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Calling Orthodox Deacons

1 November 2013

For a while now I’ve been thinking that it would be good to communicate with other Orthodox deacons. Sometimes there are questions I want to ask, and sometimes there are ideas that I’d like to ask others about.

Three deacons

Three deacons

I checked to see if there was an online forum for Orthodox deacons, and was glad to see that there was an Orthodox_Deacons mailing list on YahooGroups. I applied to join it, but there was no response. The last message was posted there more than two years ago, and attempts to contact the moderator have proved futile. It would be nice if it could be revived, but unless one can contact the moderator there is not much chance of that.

It might, however, be possible to start another mailing list if there is enough demand for it, and so I’m asking any Orthodox deacons who might be reading this to let me know in a comment below, or in some other way, whether they think it is a good idea, and if you would be interested in taking part.

It would primarily be an English-language list, but deacons from anywhere in the world who can communicate in English would be welcome to take part.

I have found that the ministry of deacons tends to be neglected. Parishes often say that they are short of priests, but I’ve never heard a parish say it is short of deacons. Bishops say that their dioceses are short of priests, but they rarely say that they are short of deacons. For anyone interested, I’ve written about this in another blog post at Deacons and diaconate | Khanya.

Another three deacons

Another three deacons

I hope that on such a mailing list we would be able to share information about resources that would be useful for the ministry of deacons, and news of what deacons in different places are doing.

So if you are a deacon, and would be interested in joining such a list, please e-mail me: Deacon Stephen Hayes, or you can leave a comment in the comments section below. And please mail or tweet or otherwise pass on this link to other deacons you may know. You should be able to do this by clicking on one of the buttons below. Even if you aren’t a deacon, and you’ve read this far, you can still pass this on to some deacons that you know.

And one last thing: if you are on Twitter, and tweet anything that may be interesting or useful to deacons, or news about diaconal ministry, if you use the hash-tags #deacons or #diaconate, they will probably end up in a weekly digest of Twitter links called #Diaconate. You can click to see a sample. It will only collect tweels with links to web pages, and as a weekly digest it can be quite useful,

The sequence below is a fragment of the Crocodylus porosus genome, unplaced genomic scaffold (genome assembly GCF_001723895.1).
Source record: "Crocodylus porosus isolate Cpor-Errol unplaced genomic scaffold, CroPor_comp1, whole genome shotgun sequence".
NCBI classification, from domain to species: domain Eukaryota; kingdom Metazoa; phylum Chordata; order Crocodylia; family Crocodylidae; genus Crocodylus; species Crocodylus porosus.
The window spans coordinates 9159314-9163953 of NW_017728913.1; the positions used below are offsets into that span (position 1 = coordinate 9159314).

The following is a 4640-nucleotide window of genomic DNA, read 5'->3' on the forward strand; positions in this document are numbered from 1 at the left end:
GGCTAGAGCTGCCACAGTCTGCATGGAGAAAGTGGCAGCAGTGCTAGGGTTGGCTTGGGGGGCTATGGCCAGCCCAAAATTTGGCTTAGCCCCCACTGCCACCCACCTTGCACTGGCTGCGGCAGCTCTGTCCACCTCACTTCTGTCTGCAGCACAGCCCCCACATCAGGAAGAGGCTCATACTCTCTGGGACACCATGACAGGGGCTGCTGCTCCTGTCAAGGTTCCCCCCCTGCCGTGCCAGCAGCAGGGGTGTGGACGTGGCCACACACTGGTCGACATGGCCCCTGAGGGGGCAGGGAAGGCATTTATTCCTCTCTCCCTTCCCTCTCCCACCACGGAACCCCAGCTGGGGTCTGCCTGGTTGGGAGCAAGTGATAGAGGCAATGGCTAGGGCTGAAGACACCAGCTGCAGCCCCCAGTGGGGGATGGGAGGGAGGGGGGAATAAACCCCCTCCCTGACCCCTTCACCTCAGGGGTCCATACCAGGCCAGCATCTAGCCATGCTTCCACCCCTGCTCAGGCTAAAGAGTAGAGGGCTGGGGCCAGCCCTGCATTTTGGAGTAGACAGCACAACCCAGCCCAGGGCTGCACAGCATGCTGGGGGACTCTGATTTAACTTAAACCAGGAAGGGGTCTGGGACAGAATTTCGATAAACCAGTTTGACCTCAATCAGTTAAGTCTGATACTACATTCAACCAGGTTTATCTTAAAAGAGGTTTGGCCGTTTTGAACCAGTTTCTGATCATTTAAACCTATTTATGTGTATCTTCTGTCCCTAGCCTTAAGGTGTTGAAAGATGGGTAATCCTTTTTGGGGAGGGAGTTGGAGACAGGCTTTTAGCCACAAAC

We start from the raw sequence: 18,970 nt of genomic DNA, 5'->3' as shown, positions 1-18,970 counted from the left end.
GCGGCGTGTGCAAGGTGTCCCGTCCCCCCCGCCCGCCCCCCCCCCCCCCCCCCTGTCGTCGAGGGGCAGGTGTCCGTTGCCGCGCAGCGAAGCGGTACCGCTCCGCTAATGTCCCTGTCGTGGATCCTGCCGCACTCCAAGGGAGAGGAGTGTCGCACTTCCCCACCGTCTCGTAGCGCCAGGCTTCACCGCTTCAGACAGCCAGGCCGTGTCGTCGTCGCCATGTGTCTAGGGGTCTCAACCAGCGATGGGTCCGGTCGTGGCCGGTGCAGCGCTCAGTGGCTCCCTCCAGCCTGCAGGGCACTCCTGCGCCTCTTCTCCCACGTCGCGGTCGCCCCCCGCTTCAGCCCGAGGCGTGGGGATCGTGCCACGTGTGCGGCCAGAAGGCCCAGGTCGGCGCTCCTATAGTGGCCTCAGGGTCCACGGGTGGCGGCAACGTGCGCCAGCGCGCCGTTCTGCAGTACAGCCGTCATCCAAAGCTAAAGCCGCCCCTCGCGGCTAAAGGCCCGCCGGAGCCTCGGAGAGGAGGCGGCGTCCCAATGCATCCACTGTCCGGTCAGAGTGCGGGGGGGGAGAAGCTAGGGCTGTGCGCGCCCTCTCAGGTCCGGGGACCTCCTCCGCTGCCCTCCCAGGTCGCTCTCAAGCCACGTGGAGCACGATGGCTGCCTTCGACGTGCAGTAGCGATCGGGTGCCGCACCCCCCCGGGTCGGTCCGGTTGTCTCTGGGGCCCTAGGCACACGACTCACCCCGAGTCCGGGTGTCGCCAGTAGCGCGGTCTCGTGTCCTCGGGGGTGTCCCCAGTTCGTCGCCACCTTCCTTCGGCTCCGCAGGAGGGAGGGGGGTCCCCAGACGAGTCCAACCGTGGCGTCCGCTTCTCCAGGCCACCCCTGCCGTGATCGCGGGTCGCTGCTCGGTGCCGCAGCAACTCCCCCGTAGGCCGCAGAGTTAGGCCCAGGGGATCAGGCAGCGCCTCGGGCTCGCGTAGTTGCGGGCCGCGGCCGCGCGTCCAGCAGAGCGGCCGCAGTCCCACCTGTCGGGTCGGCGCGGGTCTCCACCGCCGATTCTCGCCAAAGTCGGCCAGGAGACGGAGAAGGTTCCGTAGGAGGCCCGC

Since several people have expressed interest in such a forum, it has now started. It is called Orthodox Diaconate.

Contact me if you’d like to know more:

4 Comments leave one →
  1. 1 November 2013 6:51 pm

    Glory to Jesus Christ!

    Dear Fr. Dcn. Stephen:

    I follow you on Twitter but really wasn’t aware of your blog. I’m glad I have come across it and have added it to my Feedly. At present I am a subdeacon in the NY/NJ Diocese of the OCA. God willing, I will complete St. Tikhon’s Diaconal Formation Program in the spring and after that, I hope to be ordained to the diaconate. So I’m simply writing to a) introduce myself and b) encourage you in your attempt to establish an online “watering hole” for Orthodox deacons worldwide.

    May God bless you in your ministry!

    In Christ,
    David Maliniak

    • 6 November 2013 5:08 am

      Thanks for the comments. The list has now started (see “Update” at the end of the post) and a couple of sub-deacons have joined as well.

  2. 3 November 2013 1:20 am

    I have found that the ministry of deacons tends to be neglected. Parishes often say that they are short of priests, but I’ve never heard a parish say it is short of deacons.

    Some of our parishes here might like to lament the lack of deacons a bit more. I don’t know what the statistics in America may be overall, but in my own experience there have seldom been deacons. They often enough are just men immediately thereafter ordained to the priesthood. I have never been a member or regular attendee at a parish with a deacon. It’s a shame.

    • 6 November 2013 5:11 am

      I think many have little experience of deacons, and not just in America. Many printed liturgical texts print “Priest:” for the deacon’s parts of the service, thus creating the impression that lack of deacons is “normal”.

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